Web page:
Ovarian cancer: Nursing

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Ovarian cancer is a malignant cell growth that begins in the ovaries or the fallopian tube. It is often bilateral and spreads quickly to nearby organs through direct extension, to abdominal organs through abdominal seeding, and to distant organs through the blood and lymphatic vasculature.

Now, let’s recap the anatomy and physiology of the ovaries, which are paired almond-shaped organs that lie within the pelvic cavity, on each side of the uterus. The functions of the ovaries include producing and releasing oocytes through the process of oogenesis, in addition to producing estrogen and progesterone, which are responsible for maintaining pregnancy, growth, and development in assigned females at birth.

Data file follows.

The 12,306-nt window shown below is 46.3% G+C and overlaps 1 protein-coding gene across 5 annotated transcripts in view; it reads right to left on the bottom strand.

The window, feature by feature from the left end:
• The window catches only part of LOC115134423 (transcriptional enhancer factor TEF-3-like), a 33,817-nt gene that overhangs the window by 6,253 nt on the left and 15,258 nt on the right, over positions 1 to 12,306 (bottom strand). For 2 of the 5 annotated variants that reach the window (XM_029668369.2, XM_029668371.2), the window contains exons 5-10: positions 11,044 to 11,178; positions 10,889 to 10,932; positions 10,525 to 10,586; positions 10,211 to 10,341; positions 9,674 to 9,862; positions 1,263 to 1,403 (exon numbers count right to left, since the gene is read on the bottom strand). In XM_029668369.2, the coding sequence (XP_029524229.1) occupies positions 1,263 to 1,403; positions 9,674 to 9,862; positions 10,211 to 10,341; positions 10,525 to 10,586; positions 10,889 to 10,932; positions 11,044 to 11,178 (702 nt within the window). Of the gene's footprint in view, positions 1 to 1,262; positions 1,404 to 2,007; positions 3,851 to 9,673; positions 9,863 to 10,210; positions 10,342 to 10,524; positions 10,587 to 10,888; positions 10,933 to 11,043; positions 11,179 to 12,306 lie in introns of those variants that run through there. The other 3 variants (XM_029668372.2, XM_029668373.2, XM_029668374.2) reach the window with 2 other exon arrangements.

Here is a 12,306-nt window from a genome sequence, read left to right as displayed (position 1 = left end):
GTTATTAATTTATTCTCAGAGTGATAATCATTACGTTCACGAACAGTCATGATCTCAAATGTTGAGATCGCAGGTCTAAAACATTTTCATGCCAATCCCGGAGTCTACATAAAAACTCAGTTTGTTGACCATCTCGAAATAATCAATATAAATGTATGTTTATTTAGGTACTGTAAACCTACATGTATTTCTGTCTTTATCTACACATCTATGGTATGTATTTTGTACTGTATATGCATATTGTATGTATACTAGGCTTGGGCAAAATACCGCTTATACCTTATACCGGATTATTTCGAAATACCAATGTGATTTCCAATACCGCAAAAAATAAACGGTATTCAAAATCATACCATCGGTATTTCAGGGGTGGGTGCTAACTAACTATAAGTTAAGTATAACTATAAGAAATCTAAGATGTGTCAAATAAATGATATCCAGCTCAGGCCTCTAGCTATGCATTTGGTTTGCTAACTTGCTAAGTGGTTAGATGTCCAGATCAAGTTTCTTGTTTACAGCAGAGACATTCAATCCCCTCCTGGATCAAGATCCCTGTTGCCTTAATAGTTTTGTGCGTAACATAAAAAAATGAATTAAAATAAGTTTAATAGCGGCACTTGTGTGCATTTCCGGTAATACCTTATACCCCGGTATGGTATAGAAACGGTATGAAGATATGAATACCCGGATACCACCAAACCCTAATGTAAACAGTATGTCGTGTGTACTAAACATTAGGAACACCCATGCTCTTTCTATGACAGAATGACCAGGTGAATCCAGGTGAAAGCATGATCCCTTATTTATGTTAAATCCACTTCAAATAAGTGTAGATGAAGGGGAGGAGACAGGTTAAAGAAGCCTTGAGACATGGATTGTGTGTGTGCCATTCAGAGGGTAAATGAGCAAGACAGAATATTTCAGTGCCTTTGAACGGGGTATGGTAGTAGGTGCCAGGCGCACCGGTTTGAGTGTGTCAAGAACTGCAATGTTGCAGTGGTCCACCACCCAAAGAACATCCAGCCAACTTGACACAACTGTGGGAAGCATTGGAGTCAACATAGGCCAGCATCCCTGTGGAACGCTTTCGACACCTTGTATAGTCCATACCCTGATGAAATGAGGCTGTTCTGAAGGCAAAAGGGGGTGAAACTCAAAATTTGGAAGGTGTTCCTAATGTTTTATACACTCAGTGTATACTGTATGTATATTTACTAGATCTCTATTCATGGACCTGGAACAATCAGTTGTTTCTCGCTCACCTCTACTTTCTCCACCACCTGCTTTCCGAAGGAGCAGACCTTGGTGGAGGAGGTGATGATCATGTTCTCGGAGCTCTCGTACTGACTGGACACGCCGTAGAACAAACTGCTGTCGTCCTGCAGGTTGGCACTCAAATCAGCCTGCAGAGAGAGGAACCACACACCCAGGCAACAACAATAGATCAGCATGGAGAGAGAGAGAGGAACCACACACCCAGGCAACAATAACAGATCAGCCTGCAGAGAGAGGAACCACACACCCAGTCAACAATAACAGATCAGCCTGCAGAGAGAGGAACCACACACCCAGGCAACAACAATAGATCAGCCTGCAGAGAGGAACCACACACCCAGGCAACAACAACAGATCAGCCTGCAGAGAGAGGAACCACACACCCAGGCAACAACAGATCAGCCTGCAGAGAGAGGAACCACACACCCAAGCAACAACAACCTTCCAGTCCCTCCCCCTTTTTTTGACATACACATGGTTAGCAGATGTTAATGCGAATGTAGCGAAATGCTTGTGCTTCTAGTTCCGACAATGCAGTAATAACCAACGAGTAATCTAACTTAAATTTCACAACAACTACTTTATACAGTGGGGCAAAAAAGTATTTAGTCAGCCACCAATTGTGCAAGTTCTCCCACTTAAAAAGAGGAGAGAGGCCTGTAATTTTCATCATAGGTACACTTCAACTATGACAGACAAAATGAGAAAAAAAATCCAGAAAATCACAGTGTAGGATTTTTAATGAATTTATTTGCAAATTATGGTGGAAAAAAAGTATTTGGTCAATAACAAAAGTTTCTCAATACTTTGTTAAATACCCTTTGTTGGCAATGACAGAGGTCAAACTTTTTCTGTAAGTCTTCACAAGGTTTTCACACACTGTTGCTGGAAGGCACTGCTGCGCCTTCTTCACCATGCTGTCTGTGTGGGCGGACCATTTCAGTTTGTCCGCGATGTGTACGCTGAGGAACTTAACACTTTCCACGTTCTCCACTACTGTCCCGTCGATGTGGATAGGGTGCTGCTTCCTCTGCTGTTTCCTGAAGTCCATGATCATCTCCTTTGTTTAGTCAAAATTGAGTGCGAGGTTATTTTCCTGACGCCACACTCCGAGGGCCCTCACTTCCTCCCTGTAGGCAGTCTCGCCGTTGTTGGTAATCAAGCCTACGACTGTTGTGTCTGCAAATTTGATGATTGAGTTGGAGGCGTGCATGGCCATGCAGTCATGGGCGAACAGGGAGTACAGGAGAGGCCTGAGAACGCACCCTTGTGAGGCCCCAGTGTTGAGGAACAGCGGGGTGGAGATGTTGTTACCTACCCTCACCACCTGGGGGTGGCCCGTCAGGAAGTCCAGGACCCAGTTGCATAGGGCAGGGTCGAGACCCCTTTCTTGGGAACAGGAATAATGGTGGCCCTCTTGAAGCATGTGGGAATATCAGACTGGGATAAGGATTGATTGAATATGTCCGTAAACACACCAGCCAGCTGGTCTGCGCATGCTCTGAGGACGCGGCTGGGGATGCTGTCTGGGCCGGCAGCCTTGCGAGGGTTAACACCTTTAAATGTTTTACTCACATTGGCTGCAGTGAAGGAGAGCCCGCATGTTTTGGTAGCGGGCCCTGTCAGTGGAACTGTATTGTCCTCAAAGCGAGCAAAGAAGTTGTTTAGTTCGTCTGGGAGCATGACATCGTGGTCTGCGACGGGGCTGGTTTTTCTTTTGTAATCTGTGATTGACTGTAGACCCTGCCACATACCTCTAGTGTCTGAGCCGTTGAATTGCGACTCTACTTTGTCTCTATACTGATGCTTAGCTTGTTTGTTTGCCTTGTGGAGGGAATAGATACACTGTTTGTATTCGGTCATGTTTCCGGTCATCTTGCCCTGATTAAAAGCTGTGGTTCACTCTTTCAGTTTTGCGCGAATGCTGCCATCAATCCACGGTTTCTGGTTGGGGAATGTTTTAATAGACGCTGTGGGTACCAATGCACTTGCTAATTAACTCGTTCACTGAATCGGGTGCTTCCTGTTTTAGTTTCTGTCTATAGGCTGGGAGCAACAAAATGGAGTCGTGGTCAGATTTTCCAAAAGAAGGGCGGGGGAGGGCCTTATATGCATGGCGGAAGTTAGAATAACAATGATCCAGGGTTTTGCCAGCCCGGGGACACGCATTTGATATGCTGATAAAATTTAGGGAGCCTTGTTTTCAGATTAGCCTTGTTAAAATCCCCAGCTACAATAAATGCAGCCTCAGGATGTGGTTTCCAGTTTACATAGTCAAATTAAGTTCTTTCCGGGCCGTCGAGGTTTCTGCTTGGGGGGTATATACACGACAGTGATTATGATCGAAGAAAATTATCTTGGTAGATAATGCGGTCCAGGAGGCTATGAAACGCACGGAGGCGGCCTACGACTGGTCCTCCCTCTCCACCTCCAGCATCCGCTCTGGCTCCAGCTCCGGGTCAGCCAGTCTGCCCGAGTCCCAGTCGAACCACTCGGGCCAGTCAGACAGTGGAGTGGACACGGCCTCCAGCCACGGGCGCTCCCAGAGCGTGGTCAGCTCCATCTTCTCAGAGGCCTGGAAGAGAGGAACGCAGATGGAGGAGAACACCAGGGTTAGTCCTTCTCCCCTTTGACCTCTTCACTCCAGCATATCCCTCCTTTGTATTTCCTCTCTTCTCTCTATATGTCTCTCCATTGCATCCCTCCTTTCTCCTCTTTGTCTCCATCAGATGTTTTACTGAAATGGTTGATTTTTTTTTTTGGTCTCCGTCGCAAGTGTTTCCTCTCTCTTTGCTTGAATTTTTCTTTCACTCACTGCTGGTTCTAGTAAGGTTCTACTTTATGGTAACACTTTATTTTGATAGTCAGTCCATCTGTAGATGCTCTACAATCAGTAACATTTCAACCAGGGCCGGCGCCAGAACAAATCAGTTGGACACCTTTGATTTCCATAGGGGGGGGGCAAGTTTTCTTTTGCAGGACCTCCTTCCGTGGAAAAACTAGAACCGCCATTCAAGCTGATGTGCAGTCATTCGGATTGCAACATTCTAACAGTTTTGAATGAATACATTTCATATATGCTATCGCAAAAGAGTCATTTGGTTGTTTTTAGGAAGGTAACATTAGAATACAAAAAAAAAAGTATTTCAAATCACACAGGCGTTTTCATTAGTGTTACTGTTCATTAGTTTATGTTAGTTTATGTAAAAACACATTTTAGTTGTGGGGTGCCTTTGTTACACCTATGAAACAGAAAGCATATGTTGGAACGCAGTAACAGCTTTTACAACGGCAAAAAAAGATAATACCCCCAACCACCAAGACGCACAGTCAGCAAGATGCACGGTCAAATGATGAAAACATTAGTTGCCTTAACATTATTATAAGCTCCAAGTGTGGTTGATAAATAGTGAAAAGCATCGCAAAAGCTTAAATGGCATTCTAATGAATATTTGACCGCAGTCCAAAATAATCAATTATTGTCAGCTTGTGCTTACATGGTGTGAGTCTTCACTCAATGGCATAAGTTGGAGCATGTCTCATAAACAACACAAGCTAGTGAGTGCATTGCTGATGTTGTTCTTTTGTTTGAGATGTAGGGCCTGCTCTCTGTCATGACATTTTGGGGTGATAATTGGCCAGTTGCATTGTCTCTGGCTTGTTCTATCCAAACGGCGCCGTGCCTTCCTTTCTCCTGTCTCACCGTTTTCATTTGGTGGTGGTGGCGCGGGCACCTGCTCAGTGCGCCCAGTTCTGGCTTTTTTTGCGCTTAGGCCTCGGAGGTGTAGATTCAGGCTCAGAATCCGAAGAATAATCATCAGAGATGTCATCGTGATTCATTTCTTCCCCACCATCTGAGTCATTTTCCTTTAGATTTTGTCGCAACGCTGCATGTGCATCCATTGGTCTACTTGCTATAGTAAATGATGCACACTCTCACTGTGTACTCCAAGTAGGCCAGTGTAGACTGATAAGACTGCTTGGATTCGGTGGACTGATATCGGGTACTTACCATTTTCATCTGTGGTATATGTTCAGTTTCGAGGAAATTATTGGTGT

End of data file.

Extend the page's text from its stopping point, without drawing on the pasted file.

Now, let’s look at the microscopic structure of the ovaries. Each ovary is lined by a simple squamous epithelium called the germinal epithelium, which is then covered by a thick connective tissue capsule called the tunica albuginea. The inside of the ovary is divided into two zones: cortex and medulla. The cortex houses small sacs of oocytes and supporting cells called the ovarian follicles, which are embedded in the outer layer of a unique type of connective tissue called the ovarian stroma.

Now, the exact cause of ovarian cancer is unknown, but there’s typically a genetic mutation in a cell of the ovary or the fallopian tube, such as a mutation in breast cancer genes 1 and 2, also known as BRCA1 and BRCA2 genes.

These mutations may arise from a variety of risk factors. Nonmodifiable risk factors include middle or older age, family history, early menarche, late menopause, a history of polycystic ovarian syndrome or PCOS, endometriosis, breast, or colon cancer.


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